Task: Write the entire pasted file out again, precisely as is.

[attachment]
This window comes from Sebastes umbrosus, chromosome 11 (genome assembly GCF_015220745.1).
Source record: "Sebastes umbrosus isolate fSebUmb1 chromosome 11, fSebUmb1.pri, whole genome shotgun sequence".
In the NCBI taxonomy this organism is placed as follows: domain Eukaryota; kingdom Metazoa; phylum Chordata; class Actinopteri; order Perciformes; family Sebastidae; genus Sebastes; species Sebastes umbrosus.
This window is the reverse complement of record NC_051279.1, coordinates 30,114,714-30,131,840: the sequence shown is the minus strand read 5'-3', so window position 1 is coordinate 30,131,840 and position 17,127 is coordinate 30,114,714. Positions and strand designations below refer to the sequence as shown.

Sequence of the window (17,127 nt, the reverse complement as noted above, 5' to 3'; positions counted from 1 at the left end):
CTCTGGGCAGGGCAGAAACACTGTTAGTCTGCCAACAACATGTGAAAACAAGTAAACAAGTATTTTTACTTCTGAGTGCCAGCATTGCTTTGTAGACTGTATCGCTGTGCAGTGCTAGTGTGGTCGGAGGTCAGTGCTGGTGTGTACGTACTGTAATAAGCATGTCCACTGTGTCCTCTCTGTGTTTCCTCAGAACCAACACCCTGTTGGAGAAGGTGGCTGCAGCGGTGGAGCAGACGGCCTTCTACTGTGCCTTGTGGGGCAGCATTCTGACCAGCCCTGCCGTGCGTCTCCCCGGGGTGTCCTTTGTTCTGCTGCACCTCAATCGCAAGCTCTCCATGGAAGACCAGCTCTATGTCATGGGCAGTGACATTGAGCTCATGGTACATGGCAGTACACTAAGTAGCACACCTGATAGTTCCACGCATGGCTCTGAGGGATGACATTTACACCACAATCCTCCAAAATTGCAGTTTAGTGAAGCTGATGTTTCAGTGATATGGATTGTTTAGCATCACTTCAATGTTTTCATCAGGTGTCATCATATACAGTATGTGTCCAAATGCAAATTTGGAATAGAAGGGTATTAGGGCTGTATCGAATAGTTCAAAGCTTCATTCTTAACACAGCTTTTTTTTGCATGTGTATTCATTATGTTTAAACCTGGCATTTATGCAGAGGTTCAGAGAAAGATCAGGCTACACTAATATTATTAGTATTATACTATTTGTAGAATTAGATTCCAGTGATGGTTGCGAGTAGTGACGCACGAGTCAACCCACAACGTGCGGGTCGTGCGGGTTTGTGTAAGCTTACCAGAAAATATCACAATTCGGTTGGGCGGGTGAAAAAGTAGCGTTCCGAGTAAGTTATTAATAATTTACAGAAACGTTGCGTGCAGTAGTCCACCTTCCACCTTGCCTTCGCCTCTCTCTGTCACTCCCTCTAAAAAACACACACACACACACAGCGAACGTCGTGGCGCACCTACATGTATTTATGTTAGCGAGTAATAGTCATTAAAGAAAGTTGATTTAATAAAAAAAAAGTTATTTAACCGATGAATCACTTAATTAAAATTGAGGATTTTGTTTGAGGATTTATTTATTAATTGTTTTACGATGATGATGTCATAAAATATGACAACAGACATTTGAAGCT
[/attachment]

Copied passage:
This window comes from Sebastes umbrosus, chromosome 11 (genome assembly GCF_015220745.1).
Source record: "Sebastes umbrosus isolate fSebUmb1 chromosome 11, fSebUmb1.pri, whole genome shotgun sequence".
In the NCBI taxonomy this organism is placed as follows: domain Eukaryota; kingdom Metazoa; phylum Chordata; class Actinopteri; order Perciformes; family Sebastidae; genus Sebastes; species Sebastes umbrosus.
This window is the reverse complement of record NC_051279.1, coordinates 30,114,714-30,131,840: the sequence shown is the minus strand read 5'-3', so window position 1 is coordinate 30,131,840 and position 17,127 is coordinate 30,114,714. Positions and strand designations below refer to the sequence as shown.

Sequence of the window (17,127 nt, the reverse complement as noted above, 5' to 3'; positions counted from 1 at the left end):
CTCTGGGCAGGGCAGAAACACTGTTAGTCTGCCAACAACATGTGAAAACAAGTAAACAAGTATTTTTACTTCTGAGTGCCAGCATTGCTTTGTAGACTGTATCGCTGTGCAGTGCTAGTGTGGTCGGAGGTCAGTGCTGGTGTGTACGTACTGTAATAAGCATGTCCACTGTGTCCTCTCTGTGTTTCCTCAGAACCAACACCCTGTTGGAGAAGGTGGCTGCAGCGGTGGAGCAGACGGCCTTCTACTGTGCCTTGTGGGGCAGCATTCTGACCAGCCCTGCCGTGCGTCTCCCCGGGGTGTCCTTTGTTCTGCTGCACCTCAATCGCAAGCTCTCCATGGAAGACCAGCTCTATGTCATGGGCAGTGACATTGAGCTCATGGTACATGGCAGTACACTAAGTAGCACACCTGATAGTTCCACGCATGGCTCTGAGGGATGACATTTACACCACAATCCTCCAAAATTGCAGTTTAGTGAAGCTGATGTTTCAGTGATATGGATTGTTTAGCATCACTTCAATGTTTTCATCAGGTGTCATCATATACAGTATGTGTCCAAATGCAAATTTGGAATAGAAGGGTATTAGGGCTGTATCGAATAGTTCAAAGCTTCATTCTTAACACAGCTTTTTTTTGCATGTGTATTCATTATGTTTAAACCTGGCATTTATGCAGAGGTTCAGAGAAAGATCAGGCTACACTAATATTATTAGTATTATACTATTTGTAGAATTAGATTCCAGTGATGGTTGCGAGTAGTGACGCACGAGTCAACCCACAACGTGCGGGTCGTGCGGGTTTGTGTAAGCTTACCAGAAAATATCACAATTCGGTTGGGCGGGTGAAAAAGTAGCGTTCCGAGTAAGTTATTAATAATTTACAGAAACGTTGCGTGCAGTAGTCCACCTTCCACCTTGCCTTCGCCTCTCTCTGTCACTCCCTCTAAAAAACACACACACACACACAGCGAACGTCGTGGCGCACCTACATGTATTTATGTTAGCGAGTAATAGTCATTAAAGAAAGTTGATTTAATAAAAAAAAAGTTATTTAACCGATGAATCACTTAATTAAAATTGAGGATTTTGTTTGAGGATTTATTTATTAATTGTTTTACGATGATGATGTCATAAAATATGACAACAGACATTTGAAGCT